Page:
Conducting its own preferability analysis, the Court noted that the reliance which is a critical component of common law negligent misrepresentation is a claimant-specific issue requiring individualized evaluation and fact-finding. Due to this, and the fact that aggregate damages could not be used to assess the extent of damages until such a time that liability had been found against each plaintiff, certification of the common law misrepresentation claims would result in an inefficient and unmanageable class action. Taking those considerations, as well as the failure to meet the leave test, into consideration, the Court found that a class action was not the preferable procedure and declined to certify the case.

Commentary

Merits-based assessment for leave

The Court's leave decision in Bayens is primarily a confirmation of the leave test established in Green. Given the unusual factual situation, however, Bayens should be read narrowly and may be of limited precedential value.

In this particular case, the plaintiffs' evidence on the motion suffered from what Justice Perell described as “mutually exclusive mechanical and analytical errors, each of which caused the plaintiffs' argument to implode”. These errors led Justice Perell to conclude that there was no possibility for the plaintiffs to adduce further evidence at a later stage in the action which might shed further light on the Goodwill Misrepresentation claim, and that there was therefore no reasonable possibility of success for that claim. Justice Perell's findings meant that in essence, the plaintiffs' case was so contradictory that it obviated the need for either the motion judge or Court of Appeal to deal with the thornier issue of how to apply the merits-based test at such an early stage of the proceeding. A Court dealing with a more logically consistent case, facing the possibility that a more robust evidentiary record may be developed through discovery, may find little guidance in Bayens regarding how to account for “reasonably arguable issues of fact or of mixed fact and law” in assessing whether to grant leave.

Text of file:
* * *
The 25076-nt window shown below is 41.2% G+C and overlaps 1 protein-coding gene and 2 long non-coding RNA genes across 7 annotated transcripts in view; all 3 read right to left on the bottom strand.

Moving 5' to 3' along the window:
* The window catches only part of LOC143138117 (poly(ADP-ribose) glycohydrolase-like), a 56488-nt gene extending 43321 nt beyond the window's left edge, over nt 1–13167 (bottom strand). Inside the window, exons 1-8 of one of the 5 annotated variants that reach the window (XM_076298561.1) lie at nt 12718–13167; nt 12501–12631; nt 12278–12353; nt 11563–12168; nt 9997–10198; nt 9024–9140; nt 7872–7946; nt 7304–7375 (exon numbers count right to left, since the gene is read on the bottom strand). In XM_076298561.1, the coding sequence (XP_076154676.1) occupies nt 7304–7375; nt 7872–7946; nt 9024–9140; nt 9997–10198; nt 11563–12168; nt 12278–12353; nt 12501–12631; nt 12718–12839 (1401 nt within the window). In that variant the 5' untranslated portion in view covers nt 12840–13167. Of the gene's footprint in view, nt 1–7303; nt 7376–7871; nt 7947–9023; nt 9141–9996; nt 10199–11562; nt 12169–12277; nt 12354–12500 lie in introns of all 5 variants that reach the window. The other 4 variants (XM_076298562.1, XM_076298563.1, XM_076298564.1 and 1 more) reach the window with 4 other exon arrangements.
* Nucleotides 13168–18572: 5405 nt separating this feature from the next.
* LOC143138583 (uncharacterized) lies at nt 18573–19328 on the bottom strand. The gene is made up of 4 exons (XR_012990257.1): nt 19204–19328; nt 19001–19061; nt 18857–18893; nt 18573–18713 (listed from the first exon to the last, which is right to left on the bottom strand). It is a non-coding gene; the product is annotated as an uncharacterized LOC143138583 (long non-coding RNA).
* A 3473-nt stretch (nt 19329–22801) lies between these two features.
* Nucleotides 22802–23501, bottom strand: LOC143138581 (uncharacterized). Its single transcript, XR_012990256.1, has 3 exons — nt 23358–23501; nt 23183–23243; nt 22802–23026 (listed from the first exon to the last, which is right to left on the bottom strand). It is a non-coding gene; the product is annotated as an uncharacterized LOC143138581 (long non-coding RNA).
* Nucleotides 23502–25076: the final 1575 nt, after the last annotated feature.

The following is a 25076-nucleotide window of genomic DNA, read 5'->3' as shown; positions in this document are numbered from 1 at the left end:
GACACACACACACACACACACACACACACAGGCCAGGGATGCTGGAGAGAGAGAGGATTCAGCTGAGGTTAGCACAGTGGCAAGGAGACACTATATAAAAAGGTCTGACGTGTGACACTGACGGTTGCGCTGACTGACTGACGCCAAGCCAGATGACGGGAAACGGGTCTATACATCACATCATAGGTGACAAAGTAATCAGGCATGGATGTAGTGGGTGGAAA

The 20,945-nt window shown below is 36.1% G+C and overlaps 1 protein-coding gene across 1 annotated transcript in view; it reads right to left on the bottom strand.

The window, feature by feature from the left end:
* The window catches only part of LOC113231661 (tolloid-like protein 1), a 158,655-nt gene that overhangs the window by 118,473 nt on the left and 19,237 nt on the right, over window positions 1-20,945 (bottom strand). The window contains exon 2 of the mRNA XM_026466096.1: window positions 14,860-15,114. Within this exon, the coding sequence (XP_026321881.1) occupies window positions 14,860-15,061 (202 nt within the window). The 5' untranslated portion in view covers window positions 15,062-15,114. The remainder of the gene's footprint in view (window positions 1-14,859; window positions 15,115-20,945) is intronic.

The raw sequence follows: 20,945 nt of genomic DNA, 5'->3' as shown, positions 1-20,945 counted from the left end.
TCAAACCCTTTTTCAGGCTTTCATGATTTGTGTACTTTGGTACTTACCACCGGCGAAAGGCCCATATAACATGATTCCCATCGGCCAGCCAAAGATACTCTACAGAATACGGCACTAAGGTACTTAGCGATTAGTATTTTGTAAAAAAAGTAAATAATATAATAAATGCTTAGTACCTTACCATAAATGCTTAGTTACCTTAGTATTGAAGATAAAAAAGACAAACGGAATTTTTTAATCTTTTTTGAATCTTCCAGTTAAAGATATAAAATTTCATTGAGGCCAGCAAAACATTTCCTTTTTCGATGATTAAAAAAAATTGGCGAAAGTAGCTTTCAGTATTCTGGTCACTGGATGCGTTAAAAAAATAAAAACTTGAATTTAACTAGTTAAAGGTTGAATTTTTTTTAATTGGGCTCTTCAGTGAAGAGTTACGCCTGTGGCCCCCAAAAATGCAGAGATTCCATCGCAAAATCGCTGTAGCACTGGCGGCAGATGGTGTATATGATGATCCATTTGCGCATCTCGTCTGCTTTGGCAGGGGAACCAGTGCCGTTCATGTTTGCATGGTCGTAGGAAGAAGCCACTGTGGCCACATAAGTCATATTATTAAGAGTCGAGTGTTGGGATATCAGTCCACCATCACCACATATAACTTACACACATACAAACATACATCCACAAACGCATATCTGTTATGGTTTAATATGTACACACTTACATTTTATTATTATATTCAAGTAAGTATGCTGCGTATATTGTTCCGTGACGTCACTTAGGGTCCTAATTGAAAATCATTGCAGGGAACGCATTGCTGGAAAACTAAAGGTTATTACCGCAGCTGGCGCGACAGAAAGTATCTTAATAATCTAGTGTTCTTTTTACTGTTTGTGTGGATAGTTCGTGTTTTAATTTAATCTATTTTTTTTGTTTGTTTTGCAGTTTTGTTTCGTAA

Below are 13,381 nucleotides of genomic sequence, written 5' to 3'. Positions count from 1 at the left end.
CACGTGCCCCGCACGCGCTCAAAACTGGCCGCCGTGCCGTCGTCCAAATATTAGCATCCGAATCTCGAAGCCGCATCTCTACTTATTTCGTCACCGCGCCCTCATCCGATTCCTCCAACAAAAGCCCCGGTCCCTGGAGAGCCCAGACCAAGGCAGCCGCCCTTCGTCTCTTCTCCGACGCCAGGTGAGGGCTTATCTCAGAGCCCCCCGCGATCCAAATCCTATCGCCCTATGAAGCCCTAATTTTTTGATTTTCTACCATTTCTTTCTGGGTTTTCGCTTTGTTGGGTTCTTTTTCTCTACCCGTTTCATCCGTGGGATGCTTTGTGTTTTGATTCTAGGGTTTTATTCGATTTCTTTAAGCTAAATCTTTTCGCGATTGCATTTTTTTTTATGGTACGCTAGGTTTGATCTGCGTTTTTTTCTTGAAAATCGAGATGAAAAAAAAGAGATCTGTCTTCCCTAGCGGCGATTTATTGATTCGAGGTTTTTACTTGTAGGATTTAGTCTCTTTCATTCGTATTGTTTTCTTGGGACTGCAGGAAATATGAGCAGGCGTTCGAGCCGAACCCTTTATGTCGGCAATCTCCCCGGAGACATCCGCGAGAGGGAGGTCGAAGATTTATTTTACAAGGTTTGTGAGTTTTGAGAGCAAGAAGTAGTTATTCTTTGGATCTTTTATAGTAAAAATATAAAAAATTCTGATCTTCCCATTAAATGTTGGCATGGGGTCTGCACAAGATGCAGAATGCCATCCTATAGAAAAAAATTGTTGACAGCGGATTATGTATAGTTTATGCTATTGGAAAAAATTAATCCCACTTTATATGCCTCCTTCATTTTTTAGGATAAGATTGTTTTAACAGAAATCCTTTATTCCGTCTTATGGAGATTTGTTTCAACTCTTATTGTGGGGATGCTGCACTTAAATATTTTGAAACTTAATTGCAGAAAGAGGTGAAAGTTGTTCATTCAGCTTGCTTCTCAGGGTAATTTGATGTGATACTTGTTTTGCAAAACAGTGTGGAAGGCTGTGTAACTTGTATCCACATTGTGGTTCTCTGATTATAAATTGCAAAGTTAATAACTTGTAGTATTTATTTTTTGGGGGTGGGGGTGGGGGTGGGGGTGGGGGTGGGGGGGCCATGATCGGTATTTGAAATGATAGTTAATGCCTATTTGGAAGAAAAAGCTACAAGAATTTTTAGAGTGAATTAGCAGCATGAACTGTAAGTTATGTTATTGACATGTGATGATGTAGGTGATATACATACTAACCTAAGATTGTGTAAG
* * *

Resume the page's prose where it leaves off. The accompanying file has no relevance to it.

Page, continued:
This decision in Bayens also does nothing to resolve the fundamental problem previously identified with the new leave test (see Issue2013-24—Special Focus—“Ontario Court denies leave and certification in Bayens v. Kinross Gold Corp”), which is that plaintiffs are expected to engage in a merits-based leave motion without any access to discovery, leaving it open to defendants to shield the very sources of evidence which the plaintiff may require to meet this higher evidentiary burden. If the merits-based leave test is truly to function as a “relatively low threshold”, it will be necessary for the Court of Appeal to fashion a clearer road map for how to weigh and assess evidence in a way that fairly acknowledges the limitations on plaintiffs at the leave stage.